Minimum changes for Ireland but maximum respect for Scotland

Heightened threat of rejuvenated visitors a real challenge for home coaching team

Cian Healy could come back onto the bench for Saturday’s game against Scotland.

Cian Healy could come back onto the bench for Saturday’s game against Scotland.

 

If ever there was a case for a coaching ticket to keep their selection meeting to a minimum, then this week must be it. A nine tries to two, 58-15 rout after a four-game winless run seems like a fairly open and shut case to retain the same starting XV for Saturday’s hosting of the rejuvenated Scots. After all, as this game will decide whether Ireland finish third or fifth, it will define their campaign.

The only issues appear to be whether to recall the fit-again duo of Cian Healy and Eoin Reddan to the bench, although skills and kicking coach Richie Murphy (who forecast that Rory Best would recover form his calf strain to resume training tomorrow) did his best yesterday to maintain that matters wouldn’t be that straightforward for the Ireland coaches.

“It’s funny, you’d think that but we sat down last night to discuss selection and there was actually quite a lot of discussion. Over the last couple of weeks there’s been a lot of areas where we’ve sat down and had conversations about players for a long period of time, where probably before now it’s been easier to just go ‘bang, bang, bang, there’s the team, off we go’.

“I don’t necessarily think that just because we won and scored nine tries to just go ‘right, we’ll move that into the following week’ . . . We’re going to select the team quite late this week, it’ll be Thursday before we select it.”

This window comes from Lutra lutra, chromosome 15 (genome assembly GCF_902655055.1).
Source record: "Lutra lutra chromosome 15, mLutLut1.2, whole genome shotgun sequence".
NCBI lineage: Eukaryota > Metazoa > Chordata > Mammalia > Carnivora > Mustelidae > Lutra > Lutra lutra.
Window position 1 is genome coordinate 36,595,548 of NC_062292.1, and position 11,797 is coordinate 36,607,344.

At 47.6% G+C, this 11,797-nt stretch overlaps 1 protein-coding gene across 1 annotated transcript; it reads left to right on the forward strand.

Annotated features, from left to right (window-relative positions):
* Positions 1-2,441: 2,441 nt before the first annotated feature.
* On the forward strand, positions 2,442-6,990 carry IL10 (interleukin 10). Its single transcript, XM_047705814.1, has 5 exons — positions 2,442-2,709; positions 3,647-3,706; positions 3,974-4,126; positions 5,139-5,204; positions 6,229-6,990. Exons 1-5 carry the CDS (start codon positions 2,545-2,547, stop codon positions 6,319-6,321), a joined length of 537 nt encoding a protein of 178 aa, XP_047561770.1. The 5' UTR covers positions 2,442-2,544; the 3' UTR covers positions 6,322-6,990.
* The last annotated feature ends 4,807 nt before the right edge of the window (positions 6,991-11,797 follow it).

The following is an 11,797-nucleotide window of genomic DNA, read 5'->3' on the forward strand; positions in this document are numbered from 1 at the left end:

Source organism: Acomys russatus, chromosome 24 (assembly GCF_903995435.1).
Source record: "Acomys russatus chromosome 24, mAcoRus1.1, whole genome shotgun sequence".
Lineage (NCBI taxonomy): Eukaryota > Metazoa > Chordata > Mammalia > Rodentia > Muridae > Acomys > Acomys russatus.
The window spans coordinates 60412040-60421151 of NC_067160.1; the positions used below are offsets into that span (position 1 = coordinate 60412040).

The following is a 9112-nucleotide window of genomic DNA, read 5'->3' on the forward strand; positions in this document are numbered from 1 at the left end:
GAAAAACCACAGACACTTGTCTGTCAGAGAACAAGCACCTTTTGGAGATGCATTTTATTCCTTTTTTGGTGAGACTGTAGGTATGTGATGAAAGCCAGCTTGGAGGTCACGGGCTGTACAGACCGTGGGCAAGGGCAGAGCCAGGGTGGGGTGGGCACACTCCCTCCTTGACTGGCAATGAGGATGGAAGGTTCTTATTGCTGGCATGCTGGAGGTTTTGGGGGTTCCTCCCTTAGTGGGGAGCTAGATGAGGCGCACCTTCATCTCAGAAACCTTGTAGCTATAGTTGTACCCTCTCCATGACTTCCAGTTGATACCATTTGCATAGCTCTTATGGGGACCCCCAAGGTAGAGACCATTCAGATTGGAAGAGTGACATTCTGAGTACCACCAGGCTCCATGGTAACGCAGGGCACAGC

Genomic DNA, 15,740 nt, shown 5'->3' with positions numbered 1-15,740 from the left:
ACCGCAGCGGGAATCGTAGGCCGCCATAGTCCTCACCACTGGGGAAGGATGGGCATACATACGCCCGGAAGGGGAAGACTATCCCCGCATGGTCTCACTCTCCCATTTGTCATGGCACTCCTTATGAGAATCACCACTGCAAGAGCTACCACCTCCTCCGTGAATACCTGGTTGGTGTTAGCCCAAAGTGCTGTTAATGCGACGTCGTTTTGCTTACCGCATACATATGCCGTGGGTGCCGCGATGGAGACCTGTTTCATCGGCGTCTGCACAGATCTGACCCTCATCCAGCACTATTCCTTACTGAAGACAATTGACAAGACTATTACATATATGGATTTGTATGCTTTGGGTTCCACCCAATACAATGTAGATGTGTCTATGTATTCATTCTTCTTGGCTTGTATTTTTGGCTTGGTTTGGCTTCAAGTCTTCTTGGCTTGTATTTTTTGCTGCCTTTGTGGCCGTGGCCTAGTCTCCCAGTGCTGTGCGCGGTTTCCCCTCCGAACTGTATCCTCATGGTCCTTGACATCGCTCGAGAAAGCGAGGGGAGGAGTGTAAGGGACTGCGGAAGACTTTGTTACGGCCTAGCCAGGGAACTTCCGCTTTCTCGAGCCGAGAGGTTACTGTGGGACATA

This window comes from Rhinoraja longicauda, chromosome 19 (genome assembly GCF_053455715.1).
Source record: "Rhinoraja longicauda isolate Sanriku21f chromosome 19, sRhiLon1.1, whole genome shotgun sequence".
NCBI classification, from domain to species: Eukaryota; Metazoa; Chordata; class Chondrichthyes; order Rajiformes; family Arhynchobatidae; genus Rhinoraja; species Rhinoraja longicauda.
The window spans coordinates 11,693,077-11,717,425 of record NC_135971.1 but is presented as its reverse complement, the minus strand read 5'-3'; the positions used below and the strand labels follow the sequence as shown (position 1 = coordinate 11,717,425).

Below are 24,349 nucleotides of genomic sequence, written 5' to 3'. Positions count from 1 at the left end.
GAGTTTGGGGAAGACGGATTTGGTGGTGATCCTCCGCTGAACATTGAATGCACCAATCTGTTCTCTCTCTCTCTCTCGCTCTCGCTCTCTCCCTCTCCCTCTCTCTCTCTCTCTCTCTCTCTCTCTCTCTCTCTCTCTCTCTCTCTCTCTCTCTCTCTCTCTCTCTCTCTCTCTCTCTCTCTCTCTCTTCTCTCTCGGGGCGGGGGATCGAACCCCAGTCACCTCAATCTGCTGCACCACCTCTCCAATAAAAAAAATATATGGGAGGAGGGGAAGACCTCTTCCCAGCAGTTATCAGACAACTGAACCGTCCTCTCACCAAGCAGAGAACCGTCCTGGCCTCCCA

Second Captains

Improving

Scotland

“I think they’ve been getting every year for the last few years,” said Murphy. “If you look at their club sides, they’re improving as well . . . They have an ability to play a few different types of games now. They have a big strong pack, a good driving maul, yet they’ve got two centres who are able to shift the ball and also carry and they have a fantastic back three with plenty of pace.”

Murphy would not go so far as to concede this was the best Scottish team of the Six Nations. “That’s a difficult one. They’re definitely one of the better ones we’ve seen over the last four or five years.”

“There was less than seven points between them and England and between them and Wales. They had both of them under a lot of pressure. They had a very good win against France for the first time in a long time. They’re coming in on the back of two wins. It is probably the first time they’ve been in this situation for a long time. They look like they’re in a decent position.”

“For us, things don’t change that much. We’ve got a way of approaching all these games . . .”

The game is given added intrigue by the presence of Joe Schmidt and Vern Cotter, long-time associates and Murphy maintains that the insider knowledge thus works both ways.

“He brings a toughness to them,” said Murphy of Cotter. “Their work in around the breakdown is fierce both when they have the ball and when they don’t. Their tacklers are reloading into that area. They’re fighting for everything. It will be a big test for us on how we look after our ball in that contact area in order to try and play quick. They’ll be trying to slow us down. We’ll obviously be trying to create that quick ruck ball that everyone wants and play off that.”

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